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Gentlemen of the Road

From the New York Tribune, May 25, 1913.
(An Oxford don declares that walking is the form of exercise most often associated with high intelligence.)

If I might leave my dull abode
     And all the strife and cares of town,
 And, light of heart, essay the road
     That leads by wood and open down,
 Then, as I spread those pinions wide
     That bear me through the realms of song,
 My soul would surely soar and glide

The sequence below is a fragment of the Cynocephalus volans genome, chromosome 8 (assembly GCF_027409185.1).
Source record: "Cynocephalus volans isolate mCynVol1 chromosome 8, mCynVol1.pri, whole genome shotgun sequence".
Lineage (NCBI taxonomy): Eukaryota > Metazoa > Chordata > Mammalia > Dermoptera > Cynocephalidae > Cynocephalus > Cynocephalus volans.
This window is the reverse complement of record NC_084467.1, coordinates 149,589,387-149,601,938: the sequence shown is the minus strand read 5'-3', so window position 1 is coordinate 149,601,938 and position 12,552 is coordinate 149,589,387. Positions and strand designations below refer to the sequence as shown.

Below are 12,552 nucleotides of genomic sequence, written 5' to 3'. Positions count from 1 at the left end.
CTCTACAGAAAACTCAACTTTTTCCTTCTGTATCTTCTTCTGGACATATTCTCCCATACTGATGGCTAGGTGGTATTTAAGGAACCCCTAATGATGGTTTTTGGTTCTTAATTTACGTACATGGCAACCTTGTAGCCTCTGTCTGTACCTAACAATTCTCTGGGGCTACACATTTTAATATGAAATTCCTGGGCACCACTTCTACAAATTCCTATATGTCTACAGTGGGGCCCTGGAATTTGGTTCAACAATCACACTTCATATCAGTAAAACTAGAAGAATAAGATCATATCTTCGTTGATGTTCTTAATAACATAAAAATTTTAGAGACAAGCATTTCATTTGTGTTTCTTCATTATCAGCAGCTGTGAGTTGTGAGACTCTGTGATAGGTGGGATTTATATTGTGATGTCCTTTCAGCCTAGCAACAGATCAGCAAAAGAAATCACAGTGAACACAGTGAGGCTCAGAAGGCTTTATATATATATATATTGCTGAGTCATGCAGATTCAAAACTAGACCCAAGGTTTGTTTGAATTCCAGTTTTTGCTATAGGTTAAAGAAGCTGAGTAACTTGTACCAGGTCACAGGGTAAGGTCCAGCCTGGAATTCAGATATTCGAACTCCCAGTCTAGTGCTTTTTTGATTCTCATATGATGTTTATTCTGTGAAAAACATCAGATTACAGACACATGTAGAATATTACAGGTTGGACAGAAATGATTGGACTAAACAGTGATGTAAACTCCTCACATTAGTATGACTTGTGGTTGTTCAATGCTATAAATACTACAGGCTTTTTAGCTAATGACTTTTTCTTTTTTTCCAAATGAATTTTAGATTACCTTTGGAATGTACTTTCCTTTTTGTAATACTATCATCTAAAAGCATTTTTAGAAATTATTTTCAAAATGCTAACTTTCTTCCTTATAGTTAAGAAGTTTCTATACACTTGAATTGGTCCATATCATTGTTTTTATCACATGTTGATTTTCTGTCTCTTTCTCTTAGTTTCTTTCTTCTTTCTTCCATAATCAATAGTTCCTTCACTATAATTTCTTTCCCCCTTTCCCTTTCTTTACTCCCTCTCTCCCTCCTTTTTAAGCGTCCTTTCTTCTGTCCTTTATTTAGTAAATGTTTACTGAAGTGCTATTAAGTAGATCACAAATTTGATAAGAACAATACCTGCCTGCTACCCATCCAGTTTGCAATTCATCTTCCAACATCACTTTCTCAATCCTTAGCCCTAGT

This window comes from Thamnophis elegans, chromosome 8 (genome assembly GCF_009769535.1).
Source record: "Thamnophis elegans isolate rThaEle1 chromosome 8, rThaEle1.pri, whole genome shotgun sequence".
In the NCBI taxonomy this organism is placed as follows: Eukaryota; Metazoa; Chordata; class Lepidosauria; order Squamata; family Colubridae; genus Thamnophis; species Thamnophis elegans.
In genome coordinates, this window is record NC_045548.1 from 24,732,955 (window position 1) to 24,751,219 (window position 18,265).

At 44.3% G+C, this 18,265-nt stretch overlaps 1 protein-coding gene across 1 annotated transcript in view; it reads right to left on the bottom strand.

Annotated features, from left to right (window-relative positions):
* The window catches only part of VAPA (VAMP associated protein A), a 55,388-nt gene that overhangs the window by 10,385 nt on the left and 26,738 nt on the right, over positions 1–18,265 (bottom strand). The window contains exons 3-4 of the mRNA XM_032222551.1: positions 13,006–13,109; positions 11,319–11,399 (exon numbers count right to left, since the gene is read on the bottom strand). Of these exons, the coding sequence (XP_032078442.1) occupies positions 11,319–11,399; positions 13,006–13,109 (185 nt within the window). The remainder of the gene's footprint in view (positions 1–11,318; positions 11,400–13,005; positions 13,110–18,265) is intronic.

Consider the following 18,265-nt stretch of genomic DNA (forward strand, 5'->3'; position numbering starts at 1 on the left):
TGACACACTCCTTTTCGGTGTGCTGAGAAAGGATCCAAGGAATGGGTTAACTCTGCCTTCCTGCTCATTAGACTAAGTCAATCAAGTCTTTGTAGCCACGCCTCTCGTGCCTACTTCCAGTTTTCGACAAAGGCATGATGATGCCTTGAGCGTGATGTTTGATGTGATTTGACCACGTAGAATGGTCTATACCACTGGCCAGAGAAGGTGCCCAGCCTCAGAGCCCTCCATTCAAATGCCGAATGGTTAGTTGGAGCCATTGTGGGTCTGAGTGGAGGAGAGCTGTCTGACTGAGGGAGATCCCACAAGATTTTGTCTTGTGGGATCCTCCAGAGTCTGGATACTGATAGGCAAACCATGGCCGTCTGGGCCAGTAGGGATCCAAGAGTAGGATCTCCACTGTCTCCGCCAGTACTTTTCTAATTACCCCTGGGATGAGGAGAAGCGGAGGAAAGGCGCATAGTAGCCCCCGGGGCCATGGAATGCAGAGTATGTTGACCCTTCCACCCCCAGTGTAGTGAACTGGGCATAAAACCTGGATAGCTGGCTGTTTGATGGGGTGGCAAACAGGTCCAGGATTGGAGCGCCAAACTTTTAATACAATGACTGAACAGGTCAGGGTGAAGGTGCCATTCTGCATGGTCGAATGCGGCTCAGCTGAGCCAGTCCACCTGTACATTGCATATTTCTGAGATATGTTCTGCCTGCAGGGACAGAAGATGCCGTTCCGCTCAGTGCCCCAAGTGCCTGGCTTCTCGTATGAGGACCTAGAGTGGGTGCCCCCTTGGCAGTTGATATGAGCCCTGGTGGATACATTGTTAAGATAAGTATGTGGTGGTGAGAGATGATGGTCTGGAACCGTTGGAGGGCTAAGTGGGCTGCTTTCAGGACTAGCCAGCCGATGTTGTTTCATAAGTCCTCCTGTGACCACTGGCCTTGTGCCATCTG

The while my body jogged along.
 The lofty mind can ne’er abide
     In hooting car or roaring train;
 Only the rhythmic swinging stride
     Can vivify the sluggish brain.
 Come forth, O muse! and let us fare
     By vale and hill through scented ways
 To fill our lungs with scented air
     And witch the world with wondrous lays!
 And as I speed on winged feet
     Thrumming the while my gentle lyre,
 A glorious band I there shall meet
     In unconventional attire,
 Unrazored men with shaggy hair
     Whose faces show a healthy tan;
 Not tramps, indeed, as some declare
     But dons of Oxford to a man!

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